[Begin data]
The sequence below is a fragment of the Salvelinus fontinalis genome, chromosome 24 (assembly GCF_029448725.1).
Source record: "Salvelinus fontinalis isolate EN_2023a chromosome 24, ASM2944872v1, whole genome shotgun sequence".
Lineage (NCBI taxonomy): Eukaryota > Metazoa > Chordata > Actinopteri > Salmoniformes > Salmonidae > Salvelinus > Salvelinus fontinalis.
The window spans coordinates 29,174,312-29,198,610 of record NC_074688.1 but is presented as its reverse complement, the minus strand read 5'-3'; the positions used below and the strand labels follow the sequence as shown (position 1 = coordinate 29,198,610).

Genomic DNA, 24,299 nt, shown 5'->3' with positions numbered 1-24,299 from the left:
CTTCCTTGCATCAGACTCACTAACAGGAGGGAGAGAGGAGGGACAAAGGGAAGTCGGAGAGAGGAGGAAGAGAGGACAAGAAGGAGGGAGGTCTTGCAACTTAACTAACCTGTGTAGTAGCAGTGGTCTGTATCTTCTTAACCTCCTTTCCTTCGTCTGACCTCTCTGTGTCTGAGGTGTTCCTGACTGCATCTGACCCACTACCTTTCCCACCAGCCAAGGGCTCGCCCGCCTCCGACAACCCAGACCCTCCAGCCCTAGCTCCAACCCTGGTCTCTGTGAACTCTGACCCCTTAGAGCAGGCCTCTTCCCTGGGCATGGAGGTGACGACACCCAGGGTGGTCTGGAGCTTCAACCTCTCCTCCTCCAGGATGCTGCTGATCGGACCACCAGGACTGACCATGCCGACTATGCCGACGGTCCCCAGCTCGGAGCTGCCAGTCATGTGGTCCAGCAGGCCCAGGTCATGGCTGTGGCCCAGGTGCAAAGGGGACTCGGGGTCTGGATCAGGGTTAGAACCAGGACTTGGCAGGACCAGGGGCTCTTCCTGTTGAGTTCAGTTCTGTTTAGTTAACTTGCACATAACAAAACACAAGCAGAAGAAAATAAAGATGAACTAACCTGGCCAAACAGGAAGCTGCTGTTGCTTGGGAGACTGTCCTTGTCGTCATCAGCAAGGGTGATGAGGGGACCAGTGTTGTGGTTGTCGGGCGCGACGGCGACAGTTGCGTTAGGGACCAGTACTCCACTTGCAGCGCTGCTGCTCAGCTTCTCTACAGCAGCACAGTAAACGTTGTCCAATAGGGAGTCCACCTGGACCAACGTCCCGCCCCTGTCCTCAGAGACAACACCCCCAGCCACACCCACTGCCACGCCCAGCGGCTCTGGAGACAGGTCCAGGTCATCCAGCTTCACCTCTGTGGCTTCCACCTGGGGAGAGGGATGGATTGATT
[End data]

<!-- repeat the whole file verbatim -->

The sequence below is a fragment of the Salvelinus fontinalis genome, chromosome 24 (assembly GCF_029448725.1).
Source record: "Salvelinus fontinalis isolate EN_2023a chromosome 24, ASM2944872v1, whole genome shotgun sequence".
Lineage (NCBI taxonomy): Eukaryota > Metazoa > Chordata > Actinopteri > Salmoniformes > Salmonidae > Salvelinus > Salvelinus fontinalis.
The window spans coordinates 29,174,312-29,198,610 of record NC_074688.1 but is presented as its reverse complement, the minus strand read 5'-3'; the positions used below and the strand labels follow the sequence as shown (position 1 = coordinate 29,198,610).

Genomic DNA, 24,299 nt, shown 5'->3' with positions numbered 1-24,299 from the left:
CTTCCTTGCATCAGACTCACTAACAGGAGGGAGAGAGGAGGGACAAAGGGAAGTCGGAGAGAGGAGGAAGAGAGGACAAGAAGGAGGGAGGTCTTGCAACTTAACTAACCTGTGTAGTAGCAGTGGTCTGTATCTTCTTAACCTCCTTTCCTTCGTCTGACCTCTCTGTGTCTGAGGTGTTCCTGACTGCATCTGACCCACTACCTTTCCCACCAGCCAAGGGCTCGCCCGCCTCCGACAACCCAGACCCTCCAGCCCTAGCTCCAACCCTGGTCTCTGTGAACTCTGACCCCTTAGAGCAGGCCTCTTCCCTGGGCATGGAGGTGACGACACCCAGGGTGGTCTGGAGCTTCAACCTCTCCTCCTCCAGGATGCTGCTGATCGGACCACCAGGACTGACCATGCCGACTATGCCGACGGTCCCCAGCTCGGAGCTGCCAGTCATGTGGTCCAGCAGGCCCAGGTCATGGCTGTGGCCCAGGTGCAAAGGGGACTCGGGGTCTGGATCAGGGTTAGAACCAGGACTTGGCAGGACCAGGGGCTCTTCCTGTTGAGTTCAGTTCTGTTTAGTTAACTTGCACATAACAAAACACAAGCAGAAGAAAATAAAGATGAACTAACCTGGCCAAACAGGAAGCTGCTGTTGCTTGGGAGACTGTCCTTGTCGTCATCAGCAAGGGTGATGAGGGGACCAGTGTTGTGGTTGTCGGGCGCGACGGCGACAGTTGCGTTAGGGACCAGTACTCCACTTGCAGCGCTGCTGCTCAGCTTCTCTACAGCAGCACAGTAAACGTTGTCCAATAGGGAGTCCACCTGGACCAACGTCCCGCCCCTGTCCTCAGAGACAACACCCCCAGCCACACCCACTGCCACGCCCAGCGGCTCTGGAGACAGGTCCAGGTCATCCAGCTTCACCTCTGTGGCTTCCACCTGGGGAGAGGGATGGATTGATT